I read this blog daily and it often offers good tips for playwrights. Today it does it again. Dramatists are well advised to try to follow these tips when working with a dramaturg, or a director who is offering rewrite suggestions.
Here’s the body of the blog
5 Tips on How to Work with an Editor
Posted: 04 Sep 2013 09:30 PM PDT
You’ve retained an editor’s services and have received the edited version of your manuscript or article, or you are reviewing the work of a staff or freelance editor working for a publication you have submitted your content to. If you haven’t worked with an editor before, you may be disconcerted by the amount of editing that has been done. But whether you’re a novice or a veteran, these guidelines will help you have a productive relationship with the editor.
1. Respect Objectivity
An editor experiences your work dispassionately. Whether he or she simply engages with a decent manuscript or exults in the opportunity to help craft a classic, the editor is not emotionally involved. Take advantage of this fortunate fact by carefully considering any changes, comments, or suggestions the editor makes about your work
Is a character in a novel too good or too evil, or inconsistent in behavior or inadequately portrayed? Is your how-to book poorly organized or too sparse or too dense? Have you inserted yourself too obtrusively into an essay? An editor will let you know. Trust his or her outside perspective. An editor is the reader’s representative, and as he or she reacts to the content, so, likely, will your intended readership.
2. Cool Off
If something an editor does or says puts you off, do not respond immediately. Consider the substance, not the delivery, of the critique, then reply or accept the comment or the change with good grace or reject it with good grace based on its merits. Don’t be defensive. Good editors are generally diplomatic, but few people can avoid saying something the wrong way sometimes. (Editors should follow this advice from their end, too.)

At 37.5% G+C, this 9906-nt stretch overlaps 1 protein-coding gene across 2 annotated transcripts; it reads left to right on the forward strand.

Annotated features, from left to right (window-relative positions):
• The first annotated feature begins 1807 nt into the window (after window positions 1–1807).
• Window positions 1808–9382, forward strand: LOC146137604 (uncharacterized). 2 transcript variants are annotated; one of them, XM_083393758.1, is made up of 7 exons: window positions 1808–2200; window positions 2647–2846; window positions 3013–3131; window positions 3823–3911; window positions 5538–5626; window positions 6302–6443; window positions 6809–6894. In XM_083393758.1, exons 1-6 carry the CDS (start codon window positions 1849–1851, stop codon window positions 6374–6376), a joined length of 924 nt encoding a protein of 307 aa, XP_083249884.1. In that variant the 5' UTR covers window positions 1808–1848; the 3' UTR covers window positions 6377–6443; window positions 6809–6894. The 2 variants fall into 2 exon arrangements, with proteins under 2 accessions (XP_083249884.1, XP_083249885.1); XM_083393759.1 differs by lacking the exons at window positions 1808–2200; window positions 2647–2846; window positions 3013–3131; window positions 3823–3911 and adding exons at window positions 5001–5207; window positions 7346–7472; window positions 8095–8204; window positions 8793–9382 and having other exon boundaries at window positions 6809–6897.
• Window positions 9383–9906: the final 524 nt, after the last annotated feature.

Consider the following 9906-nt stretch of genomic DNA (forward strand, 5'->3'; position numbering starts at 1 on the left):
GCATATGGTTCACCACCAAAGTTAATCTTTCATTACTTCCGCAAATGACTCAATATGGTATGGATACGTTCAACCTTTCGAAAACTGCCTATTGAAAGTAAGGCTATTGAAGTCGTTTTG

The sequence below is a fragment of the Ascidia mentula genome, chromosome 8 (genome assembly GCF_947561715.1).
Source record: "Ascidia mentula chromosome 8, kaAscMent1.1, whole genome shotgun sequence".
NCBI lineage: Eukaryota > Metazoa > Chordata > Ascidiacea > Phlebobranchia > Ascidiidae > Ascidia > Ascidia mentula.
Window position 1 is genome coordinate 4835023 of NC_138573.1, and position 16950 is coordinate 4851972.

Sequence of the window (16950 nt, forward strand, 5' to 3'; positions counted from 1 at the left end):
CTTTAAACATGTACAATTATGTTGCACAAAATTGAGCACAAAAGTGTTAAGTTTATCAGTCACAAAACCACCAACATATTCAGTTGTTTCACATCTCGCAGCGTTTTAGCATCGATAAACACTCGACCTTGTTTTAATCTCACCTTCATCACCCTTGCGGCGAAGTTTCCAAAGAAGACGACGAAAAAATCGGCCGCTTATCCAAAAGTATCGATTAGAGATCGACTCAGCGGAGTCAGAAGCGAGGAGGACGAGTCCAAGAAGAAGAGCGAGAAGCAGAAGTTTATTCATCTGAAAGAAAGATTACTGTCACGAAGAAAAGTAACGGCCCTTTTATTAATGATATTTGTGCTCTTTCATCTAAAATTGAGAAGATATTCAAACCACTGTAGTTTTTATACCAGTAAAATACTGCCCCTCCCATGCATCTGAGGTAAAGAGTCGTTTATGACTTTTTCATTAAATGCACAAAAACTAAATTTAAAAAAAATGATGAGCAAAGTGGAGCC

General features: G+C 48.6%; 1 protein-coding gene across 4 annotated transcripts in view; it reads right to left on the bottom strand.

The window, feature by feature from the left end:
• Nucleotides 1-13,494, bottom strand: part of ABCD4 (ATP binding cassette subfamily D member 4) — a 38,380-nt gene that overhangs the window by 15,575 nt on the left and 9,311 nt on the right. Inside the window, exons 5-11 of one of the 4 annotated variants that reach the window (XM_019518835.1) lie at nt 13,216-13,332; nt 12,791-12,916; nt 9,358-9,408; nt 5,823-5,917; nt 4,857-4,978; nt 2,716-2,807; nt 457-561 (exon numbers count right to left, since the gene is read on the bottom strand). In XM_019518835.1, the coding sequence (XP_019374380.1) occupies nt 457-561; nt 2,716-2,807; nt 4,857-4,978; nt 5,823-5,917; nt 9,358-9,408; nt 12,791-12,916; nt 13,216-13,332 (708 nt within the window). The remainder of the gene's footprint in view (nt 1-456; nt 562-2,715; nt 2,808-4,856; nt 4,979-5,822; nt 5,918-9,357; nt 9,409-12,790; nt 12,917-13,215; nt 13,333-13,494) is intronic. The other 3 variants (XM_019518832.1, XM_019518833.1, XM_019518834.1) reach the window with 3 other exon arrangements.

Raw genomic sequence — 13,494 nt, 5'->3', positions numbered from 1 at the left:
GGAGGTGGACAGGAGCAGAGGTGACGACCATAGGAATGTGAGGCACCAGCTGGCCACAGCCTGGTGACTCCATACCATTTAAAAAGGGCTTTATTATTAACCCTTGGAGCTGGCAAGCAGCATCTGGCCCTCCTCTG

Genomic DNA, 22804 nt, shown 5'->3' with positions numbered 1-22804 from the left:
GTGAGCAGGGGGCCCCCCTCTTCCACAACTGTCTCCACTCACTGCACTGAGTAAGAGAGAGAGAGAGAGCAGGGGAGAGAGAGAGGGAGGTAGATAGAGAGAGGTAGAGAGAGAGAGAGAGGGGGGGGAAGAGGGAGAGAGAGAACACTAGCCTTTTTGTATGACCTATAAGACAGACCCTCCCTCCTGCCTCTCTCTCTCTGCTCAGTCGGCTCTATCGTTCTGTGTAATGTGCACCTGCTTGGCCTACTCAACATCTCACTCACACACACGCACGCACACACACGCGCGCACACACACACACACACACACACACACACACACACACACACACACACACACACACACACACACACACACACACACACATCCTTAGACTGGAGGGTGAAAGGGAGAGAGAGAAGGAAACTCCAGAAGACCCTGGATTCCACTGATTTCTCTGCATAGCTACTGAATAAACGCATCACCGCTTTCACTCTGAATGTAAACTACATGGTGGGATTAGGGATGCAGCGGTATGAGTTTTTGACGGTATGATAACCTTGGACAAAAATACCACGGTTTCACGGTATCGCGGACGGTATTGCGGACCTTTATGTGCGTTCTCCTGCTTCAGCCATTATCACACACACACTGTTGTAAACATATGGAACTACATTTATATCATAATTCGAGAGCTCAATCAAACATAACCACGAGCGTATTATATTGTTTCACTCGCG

3. Pick Your Battles
Editors reorganize syntax and replace words, among other tasks. Sometimes these are optional changes, made because the editor believes that another word or a recast sentence works better and sometimes because the original word is wrong or the original sentence is confusing or ungrammatical. In the former case, feel free to disagree, but understand that an editor may revise dozens or even hundreds of words or sentences, and you’re wise to let most of them pass without comment.
That said, if you strongly believe in challenging a change, politely ask the editor about his or her rationale for making it. If the editor informs you that the revision corrects an error, thank him or her — perhaps before asking for clarification so that you can avoid repeating such mistakes — and move on. If a particular edit is discretionary but strongly advised, use your good judgment about accepting or rejecting it. (But see the next item’s second paragraph, too.)
4. Be Prepared to Rewrite
When you work with a developmental editor, he or she will likely recommend that you do a lot of rewriting. (If you thought you had submitted the final draft, you were naive.) You will likely be advised to do significant reorganizing of sections and recasting of sentences. The editor will suggest that you add new content and delete existing material.
A copy editor will send you a list of queries, or embed comments in the manuscript, or both. A good copy editor will usually understand what you were trying to say and will improve unclear or verbose content, but occasionally he or she may be unsure of your intent, or may ask you to confirm that the revision better reflects it. You are always welcome to revise a revision, and good editors are happy to know that they prompted you to come up with something better than both the original and their alteration.
5. Accept Fallibility
Even the best editors sometimes misunderstand material or make a mistake. If you catch an editor’s error, go ahead and gloat a little, but then politely inform the editor, who should appreciate receiving clarification or learning something new. Forbearance is especially important if the content is especially esoteric or technical.
Of course, if errors are numerous or you are otherwise dissatisfied with the editing, or the relationship becomes strained for some reason, try to resolve the difficulty calmly. If your efforts are not productive, check in with a staff editor’s manager and ask for advice or action, or inform the freelance editor that you will pay him or her for the work already done but have decided to retain the services of another editor.